Willie managed to get to his gun out and started shooting and backing Davis against a stack of shoeboxes. Davis hollered and hit the floor. The knife fell out of his hand.

As soon as Davis fell, Willie saw that his mother was on her hands and knees. Blood appeared to be spurting out of her heart. As he reached her, she said, “I believe I am dying.” Both Helen Wood and Davis died of their injuries.

After moments passed, Yates decided that Davis must have been overcome by the store owner, so he decided to slide over under the wheel, start the car and drive off at great speed. Before he was able to escape the vicinity, he was noticed by Greenville County Deputies, and stopped after a high-speed chase. When stopped, he ran with the pistol and money in hand but was apprehended in some nearby woods.

Although Yates killed no one, the state of South Carolina prosecuted him for murder as an accomplice under state statutes. Following instructions of the court on malice and accomplice liability, the jury returned guilty verdicts on the murder charge and on all the other counts in the indictment, and the State Supreme Court affirmed the conviction.

Subsequent appeals went to both the State Supreme Court and to the United States Supreme Court on three occasions (four if one counts the occasion when the United States Supremes declined to review the conviction on direct appeal).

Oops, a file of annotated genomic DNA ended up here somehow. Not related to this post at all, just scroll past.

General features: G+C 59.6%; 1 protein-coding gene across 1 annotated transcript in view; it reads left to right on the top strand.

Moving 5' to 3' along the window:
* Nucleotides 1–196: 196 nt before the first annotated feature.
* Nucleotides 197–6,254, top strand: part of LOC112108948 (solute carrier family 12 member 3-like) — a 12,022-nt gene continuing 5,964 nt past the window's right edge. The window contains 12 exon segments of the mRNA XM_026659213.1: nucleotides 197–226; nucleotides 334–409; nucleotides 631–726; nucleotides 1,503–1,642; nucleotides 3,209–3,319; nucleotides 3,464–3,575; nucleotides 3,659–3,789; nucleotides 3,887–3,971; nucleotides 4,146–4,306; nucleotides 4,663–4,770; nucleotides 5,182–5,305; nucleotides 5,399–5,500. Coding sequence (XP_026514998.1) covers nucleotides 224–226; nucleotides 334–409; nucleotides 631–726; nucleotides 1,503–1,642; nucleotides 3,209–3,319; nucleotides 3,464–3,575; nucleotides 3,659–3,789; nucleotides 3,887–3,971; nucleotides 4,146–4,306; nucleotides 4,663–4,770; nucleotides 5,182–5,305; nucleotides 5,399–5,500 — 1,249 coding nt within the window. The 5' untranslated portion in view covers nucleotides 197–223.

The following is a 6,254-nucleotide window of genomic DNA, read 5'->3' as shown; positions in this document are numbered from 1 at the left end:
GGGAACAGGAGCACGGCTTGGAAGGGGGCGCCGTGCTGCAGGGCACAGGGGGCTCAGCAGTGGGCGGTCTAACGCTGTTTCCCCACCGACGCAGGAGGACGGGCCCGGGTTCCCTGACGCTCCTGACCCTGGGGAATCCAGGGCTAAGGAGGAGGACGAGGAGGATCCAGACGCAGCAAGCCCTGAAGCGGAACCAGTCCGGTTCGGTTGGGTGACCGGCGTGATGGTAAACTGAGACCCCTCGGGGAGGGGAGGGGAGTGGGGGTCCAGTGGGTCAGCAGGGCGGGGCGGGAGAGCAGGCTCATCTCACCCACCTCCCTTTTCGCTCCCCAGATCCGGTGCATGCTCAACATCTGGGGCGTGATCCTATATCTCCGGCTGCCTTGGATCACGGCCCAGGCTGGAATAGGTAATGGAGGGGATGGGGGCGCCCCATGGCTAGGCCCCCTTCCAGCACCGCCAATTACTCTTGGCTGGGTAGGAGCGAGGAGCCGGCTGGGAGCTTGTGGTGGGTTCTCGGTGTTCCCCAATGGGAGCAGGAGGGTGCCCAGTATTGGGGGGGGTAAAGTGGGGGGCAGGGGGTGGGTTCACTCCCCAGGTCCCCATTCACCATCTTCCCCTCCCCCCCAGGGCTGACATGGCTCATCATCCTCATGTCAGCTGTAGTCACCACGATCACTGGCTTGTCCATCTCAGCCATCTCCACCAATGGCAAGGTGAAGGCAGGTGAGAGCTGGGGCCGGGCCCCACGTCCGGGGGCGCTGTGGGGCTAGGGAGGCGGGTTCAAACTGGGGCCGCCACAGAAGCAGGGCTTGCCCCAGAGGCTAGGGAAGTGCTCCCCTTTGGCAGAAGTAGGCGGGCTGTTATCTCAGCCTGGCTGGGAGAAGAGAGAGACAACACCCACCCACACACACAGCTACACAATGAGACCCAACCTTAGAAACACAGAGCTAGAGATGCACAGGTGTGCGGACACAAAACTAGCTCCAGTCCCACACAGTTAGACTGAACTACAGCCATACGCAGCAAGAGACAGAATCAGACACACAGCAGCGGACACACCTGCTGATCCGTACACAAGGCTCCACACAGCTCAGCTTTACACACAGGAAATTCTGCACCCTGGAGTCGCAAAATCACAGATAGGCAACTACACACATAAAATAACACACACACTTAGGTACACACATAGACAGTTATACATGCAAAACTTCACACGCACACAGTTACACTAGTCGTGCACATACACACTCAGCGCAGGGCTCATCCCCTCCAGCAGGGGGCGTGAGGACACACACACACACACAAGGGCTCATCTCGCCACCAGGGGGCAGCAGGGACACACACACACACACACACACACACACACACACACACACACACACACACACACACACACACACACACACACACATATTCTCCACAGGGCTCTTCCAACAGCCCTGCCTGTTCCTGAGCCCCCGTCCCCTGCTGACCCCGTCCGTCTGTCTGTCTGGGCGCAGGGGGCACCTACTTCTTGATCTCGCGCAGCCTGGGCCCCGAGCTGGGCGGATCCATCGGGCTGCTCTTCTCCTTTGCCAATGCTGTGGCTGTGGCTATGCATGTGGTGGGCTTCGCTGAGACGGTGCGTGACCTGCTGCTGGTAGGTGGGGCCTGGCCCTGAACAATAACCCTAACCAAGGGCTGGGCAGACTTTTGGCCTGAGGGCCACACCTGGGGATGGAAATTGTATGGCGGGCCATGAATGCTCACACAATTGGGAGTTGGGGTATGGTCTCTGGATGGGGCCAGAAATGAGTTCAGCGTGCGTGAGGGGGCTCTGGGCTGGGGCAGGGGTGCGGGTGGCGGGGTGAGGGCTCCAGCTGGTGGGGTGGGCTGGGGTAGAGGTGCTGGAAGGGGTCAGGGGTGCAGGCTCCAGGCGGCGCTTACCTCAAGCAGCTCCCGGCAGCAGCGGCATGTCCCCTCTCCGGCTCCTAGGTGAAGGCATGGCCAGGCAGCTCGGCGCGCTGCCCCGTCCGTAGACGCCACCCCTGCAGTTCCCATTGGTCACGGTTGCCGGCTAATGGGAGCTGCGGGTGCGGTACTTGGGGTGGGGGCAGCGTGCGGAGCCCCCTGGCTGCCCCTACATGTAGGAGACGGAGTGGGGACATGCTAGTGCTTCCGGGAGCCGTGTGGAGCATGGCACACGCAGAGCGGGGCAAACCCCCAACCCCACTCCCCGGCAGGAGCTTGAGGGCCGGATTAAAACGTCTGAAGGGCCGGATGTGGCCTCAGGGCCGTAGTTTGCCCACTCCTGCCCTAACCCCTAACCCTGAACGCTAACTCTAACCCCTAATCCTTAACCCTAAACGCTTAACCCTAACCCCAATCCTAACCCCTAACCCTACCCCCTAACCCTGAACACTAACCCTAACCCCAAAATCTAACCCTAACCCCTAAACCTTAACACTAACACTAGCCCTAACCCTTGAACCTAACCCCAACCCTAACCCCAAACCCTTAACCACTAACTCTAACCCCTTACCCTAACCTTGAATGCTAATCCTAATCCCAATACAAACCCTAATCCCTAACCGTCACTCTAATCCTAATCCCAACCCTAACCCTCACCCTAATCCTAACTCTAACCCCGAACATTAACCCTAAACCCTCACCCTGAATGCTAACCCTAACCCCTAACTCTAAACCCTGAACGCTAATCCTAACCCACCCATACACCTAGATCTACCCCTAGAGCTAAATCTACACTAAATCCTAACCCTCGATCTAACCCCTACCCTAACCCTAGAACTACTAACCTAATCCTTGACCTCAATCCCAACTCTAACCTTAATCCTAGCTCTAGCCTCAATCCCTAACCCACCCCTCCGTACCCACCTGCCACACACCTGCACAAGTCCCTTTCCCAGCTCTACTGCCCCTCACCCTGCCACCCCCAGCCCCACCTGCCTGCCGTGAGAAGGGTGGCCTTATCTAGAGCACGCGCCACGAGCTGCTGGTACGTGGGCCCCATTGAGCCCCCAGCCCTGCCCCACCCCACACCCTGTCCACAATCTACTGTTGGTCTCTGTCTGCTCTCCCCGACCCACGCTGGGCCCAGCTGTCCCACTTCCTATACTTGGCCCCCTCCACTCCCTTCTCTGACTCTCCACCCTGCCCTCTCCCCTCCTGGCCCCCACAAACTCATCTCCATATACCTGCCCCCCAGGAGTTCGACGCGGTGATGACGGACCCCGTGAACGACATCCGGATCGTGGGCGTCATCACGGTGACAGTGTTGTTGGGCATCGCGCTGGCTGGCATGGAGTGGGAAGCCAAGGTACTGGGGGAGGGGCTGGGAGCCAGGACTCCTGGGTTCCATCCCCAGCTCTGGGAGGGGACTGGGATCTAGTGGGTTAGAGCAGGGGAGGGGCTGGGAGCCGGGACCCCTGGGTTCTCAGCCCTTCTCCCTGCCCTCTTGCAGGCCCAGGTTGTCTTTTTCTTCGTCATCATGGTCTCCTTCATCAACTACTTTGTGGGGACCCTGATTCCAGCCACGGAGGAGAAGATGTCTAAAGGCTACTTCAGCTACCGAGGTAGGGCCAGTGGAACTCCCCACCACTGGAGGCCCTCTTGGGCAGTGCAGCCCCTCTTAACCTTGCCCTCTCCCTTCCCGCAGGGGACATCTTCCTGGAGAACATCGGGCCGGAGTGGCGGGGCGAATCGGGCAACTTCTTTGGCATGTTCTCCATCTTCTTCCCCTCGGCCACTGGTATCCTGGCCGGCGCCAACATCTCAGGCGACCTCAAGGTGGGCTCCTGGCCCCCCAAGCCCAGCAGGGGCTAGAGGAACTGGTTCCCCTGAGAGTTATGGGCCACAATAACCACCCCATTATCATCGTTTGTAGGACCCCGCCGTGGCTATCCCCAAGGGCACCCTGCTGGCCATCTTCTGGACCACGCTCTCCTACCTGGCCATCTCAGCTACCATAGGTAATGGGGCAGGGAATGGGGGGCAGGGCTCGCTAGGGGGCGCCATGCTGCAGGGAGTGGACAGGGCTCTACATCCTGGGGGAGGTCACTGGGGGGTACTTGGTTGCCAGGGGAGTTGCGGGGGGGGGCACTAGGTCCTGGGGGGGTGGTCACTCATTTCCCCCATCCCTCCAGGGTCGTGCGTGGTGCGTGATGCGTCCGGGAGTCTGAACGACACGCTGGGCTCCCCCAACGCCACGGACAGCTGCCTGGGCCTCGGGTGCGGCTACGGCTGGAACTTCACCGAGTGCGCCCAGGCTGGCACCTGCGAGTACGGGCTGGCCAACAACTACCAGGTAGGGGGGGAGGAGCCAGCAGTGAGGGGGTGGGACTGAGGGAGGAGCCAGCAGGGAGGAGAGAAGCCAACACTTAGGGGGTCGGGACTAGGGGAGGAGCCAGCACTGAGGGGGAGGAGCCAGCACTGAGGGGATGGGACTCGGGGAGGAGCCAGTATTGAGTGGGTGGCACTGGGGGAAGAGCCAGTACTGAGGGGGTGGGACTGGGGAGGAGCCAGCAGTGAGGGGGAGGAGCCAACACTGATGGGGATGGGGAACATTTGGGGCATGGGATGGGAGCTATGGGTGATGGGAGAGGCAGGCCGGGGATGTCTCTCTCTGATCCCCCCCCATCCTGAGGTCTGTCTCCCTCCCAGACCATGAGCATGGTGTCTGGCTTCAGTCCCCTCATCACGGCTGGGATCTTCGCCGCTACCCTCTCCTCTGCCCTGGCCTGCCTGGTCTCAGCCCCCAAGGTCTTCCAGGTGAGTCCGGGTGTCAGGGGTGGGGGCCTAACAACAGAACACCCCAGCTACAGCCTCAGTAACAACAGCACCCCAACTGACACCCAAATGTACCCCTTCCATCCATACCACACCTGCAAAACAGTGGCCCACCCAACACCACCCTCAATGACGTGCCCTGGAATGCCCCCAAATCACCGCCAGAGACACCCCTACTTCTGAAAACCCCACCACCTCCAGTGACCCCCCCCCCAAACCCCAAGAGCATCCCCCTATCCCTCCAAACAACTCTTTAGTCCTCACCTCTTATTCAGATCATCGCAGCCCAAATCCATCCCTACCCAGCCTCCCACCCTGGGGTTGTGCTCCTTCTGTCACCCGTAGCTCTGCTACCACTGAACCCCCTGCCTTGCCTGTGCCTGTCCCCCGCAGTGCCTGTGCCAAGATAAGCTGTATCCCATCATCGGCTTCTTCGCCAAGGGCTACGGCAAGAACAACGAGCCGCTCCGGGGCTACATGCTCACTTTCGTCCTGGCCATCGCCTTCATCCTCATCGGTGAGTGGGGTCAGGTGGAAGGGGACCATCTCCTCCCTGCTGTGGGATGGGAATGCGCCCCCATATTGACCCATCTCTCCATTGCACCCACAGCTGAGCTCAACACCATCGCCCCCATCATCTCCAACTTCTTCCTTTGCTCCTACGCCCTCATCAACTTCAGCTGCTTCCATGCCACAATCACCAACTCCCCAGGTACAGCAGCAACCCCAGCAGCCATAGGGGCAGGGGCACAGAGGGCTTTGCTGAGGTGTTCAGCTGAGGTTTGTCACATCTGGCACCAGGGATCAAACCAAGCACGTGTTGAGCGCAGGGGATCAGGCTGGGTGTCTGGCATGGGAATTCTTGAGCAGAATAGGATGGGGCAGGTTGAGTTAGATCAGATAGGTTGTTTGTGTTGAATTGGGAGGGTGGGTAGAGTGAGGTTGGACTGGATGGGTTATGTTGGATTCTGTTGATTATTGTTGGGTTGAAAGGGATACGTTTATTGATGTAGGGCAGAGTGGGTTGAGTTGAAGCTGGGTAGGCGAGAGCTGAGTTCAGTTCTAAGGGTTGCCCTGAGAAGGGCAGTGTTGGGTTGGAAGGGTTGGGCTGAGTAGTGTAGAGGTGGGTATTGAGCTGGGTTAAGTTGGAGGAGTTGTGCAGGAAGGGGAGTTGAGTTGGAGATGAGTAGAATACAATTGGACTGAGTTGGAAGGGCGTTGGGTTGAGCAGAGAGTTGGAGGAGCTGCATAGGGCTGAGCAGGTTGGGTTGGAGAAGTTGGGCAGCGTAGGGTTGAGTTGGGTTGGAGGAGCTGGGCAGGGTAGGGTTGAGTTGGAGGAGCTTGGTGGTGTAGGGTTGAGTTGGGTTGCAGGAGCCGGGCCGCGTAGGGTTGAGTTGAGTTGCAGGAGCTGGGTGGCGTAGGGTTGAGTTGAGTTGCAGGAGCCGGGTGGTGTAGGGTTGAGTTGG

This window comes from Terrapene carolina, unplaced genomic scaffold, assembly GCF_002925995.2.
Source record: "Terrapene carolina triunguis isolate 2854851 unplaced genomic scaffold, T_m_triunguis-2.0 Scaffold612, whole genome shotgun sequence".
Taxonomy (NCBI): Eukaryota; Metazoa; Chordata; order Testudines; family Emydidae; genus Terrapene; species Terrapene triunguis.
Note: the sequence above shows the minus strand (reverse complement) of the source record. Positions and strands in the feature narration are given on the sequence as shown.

Through the original trial and each of the subsequent appeals, the tragic circumstances of Helen Wood’s murder had to be relived by Pralo and Willie Wood.

Pralo died at age 86 on April 11, 1995, and was buried at Tigerville Baptist Church cemetery.

Willie closed the T.P. Wood Store and Gas Station in 1996. North Greenville University acquired the historic property and has renovated and expanded it to be the Tigerville General Store, which includes a retail store, a pizza parlor and an ice cream vendor. The upper story provides a lounge and relaxation area for the students. An inside staircase has replaced the old outside stair. The parking space has been expanded and larger gas tanks have been installed underground.